-- Wrap ingredients in foil and seal securely by folding seams to create an airtight package. (See illustration.)
-- Before placing food on the engine, loosely roll up a six-inch ball of foil, and set it on the sweet spot of your engine. Then close the hood. Immediately re-open it and use the squashed ball to determine the amount of clearance space between the engine block and the hood. Place food on the pre-determined sweet spot, and secure it by placing a ball of foil on top that is equal to the clearance space less the pouch size. If necessary, hold the pouch in place with additional aluminum foil bracing.
-- Make, model, speed, outside temperature, food density and placement will all affect cooking time. Most small packets of food should cook in 1 - 2 hours. To insure that you have fingers left to lick at the end of the meal, always turn off the engine before loading, unloading or testing for doneness.

The Tool Kit

  • A roll of aluminum foil
  • A roll of paper towels
  • An oven mitt
  • Tongs for pulling food out of crevices
  • Forks, knives and paper plates

    Music
    What would road food be without road music? Here're my current top five favorite road albums:

    BOB DYLAN - Highway 61 Revisited
    JUNIOR BROWN - Highway Patrol
    JACKSON BROWN - Running on Empty
    LITTLE FEAT - Sailin' Shoes
    MORCHEEBA - Who Can You Trust (instant highway hypnosis)


    R E C I P E S

    Lemongrass Shrimp
    (serves 2 as an appetizer)

    1/2 lb. medium-sized shrimp, shelled and deveined
    1 fresh lemongrass shoot, bottom 2 inches only, sliced finely
    1 1/2 T freshly squeezed lime juice
    1/4 t salt
    1 pinch cayenne pepper
    2 sprigs of fresh mint (optional)
    3 12 x 12 inch sheets of aluminum foil

    1) Layer all three sheets of aluminum foil on top of each other and fold up the edges. Sprinkle lemongrass around the center. Place shrimp on top and drizzle with lime juice. Sprinkle with salt and cayenne. Top with the mint, and seal foil package.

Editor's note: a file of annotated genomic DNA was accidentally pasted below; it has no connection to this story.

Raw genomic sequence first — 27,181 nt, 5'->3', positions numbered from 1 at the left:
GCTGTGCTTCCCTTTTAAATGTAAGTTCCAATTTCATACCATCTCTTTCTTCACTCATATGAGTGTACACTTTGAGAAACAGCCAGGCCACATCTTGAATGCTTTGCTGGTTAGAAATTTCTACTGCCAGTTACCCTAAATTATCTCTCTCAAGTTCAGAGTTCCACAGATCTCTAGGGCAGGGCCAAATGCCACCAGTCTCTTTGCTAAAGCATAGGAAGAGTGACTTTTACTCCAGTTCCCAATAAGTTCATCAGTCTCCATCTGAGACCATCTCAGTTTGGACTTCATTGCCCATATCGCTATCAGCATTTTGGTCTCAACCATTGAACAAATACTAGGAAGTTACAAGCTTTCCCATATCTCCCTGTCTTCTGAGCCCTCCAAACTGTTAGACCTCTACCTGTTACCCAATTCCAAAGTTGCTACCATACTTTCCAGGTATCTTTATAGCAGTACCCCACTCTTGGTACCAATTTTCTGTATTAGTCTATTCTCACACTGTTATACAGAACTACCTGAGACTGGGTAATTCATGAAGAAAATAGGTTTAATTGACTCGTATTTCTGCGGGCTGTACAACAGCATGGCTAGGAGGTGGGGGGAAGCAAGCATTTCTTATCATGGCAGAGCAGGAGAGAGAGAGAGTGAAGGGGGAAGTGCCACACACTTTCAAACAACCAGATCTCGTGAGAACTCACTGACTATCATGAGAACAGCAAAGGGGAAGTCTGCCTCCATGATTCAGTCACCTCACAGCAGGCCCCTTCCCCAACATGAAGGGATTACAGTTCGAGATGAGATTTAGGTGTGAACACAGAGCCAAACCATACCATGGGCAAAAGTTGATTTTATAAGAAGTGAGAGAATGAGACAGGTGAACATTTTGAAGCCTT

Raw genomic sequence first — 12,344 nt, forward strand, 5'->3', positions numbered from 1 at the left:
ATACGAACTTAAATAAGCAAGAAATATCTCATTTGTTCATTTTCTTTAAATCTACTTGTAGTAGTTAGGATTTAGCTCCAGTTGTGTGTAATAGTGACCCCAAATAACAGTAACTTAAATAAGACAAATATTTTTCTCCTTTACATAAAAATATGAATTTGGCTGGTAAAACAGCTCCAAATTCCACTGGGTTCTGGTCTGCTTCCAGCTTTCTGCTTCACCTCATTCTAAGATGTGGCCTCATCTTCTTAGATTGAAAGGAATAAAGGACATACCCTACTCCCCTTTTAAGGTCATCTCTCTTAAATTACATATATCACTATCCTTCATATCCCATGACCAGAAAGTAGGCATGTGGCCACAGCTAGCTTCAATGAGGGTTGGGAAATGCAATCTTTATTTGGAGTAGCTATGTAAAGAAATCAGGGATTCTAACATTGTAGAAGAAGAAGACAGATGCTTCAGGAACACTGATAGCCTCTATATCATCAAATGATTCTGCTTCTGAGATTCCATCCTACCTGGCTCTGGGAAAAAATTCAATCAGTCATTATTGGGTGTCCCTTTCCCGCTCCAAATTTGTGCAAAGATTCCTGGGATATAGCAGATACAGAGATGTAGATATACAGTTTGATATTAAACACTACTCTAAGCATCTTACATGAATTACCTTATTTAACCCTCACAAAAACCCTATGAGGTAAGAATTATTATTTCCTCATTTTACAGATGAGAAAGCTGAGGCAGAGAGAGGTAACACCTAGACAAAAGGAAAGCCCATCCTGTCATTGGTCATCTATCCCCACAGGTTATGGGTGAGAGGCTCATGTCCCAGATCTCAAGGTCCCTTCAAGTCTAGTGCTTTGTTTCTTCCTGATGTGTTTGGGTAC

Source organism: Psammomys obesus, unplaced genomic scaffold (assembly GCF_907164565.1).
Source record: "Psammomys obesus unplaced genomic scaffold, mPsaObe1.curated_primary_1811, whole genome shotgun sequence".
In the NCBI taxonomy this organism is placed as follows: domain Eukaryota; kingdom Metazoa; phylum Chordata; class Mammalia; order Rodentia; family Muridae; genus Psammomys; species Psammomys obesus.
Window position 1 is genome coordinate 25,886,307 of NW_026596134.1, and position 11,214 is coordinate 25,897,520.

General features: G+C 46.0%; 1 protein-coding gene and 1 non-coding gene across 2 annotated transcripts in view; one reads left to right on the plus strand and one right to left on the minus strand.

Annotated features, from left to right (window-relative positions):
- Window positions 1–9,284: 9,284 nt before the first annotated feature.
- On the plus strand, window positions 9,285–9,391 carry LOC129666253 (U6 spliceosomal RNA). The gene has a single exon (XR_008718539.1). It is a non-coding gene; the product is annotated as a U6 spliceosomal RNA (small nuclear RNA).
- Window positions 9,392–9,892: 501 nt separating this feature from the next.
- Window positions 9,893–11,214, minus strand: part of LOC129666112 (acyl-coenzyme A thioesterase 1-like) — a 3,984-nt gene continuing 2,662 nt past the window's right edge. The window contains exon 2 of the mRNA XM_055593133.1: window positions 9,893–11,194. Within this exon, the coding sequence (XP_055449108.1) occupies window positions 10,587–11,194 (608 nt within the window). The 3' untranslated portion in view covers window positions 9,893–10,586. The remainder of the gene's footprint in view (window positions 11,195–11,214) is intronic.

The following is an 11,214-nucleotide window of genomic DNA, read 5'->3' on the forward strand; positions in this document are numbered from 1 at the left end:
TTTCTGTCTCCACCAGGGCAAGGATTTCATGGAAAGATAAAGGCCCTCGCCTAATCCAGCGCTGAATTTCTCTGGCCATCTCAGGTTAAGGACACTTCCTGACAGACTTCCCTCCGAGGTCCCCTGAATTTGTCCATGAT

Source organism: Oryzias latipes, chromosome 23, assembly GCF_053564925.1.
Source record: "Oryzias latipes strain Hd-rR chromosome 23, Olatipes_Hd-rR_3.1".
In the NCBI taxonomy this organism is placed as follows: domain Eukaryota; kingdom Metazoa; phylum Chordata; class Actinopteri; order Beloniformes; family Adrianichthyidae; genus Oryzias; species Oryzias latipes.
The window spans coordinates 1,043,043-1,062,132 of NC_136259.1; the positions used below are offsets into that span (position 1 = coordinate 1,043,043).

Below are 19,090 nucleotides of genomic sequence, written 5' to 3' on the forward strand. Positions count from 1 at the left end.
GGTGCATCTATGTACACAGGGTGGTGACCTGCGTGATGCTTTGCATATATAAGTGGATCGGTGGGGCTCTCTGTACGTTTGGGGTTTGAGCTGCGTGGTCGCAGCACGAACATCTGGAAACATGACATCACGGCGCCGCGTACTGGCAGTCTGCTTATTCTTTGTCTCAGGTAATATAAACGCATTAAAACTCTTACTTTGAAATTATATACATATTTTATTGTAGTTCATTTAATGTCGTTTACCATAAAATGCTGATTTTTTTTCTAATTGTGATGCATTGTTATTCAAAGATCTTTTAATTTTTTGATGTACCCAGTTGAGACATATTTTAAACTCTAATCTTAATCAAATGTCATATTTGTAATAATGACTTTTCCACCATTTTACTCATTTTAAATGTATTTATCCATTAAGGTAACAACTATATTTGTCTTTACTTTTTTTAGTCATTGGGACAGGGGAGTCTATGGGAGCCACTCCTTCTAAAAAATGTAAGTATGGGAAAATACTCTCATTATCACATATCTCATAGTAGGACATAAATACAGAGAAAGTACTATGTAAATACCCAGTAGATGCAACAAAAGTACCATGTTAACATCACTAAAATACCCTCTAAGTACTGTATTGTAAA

2) Place on engine and cook for approximately 50 miles. (It's not necessary to turn the package.)

    3) Open package and serve immediately. (Don't eat the lemongrass.) If lemongrass is unavailable, it may be replaced with 1 tablespoon of fresh ginger root, sliced finely.

    Trout with Lemon and Fresh Sage
    (serves 2 as a light meal)

    A similar version of this meal can be found, cooked en papillotte, in many fine restaurants. If you really miss the obnoxious service, just ask the gas station attendant to speak to you with a fake French accent.

    1 whole trout, gutted (approximately 12 ounces)
    1 lemon, sliced
    3 fresh whole sage leaves (or fresh dill sprigs)
    2 T butter, sliced into 4 pieces
    3 12 x 16 inch sheets of aluminum foil
    Salt and pepper to taste

    1) Layer all three sheets of aluminum foil on top of each other, and use one piece of the butter to grease the top layer.

    2) Rinse and pat trout dry. Sprinkle inside with salt and pepper.

    3) Line the fish's cavity with three lemon slices topped with sage and remaining butter, and seal foil package.

    4) Place on engine and cook for approximately 100 miles, turning once (the fish, not the car).

    Green Beans
    (serves 2)

    1/2 lb. of green or yellow string beans, trimmed
    1 T butter, sliced into three pieces
    1 T lemon juice
    Salt and pepper to taste

    1) Layer all three sheets of aluminum foil on top of each other, and use one piece of the butter to grease the top layer.

    2) Place beans on foil, drizzle with lemon juice. Add butter, sprinkle with salt and pepper, and seal foil package.

    3) Place on engine and cook for approximately 60 miles, turning once.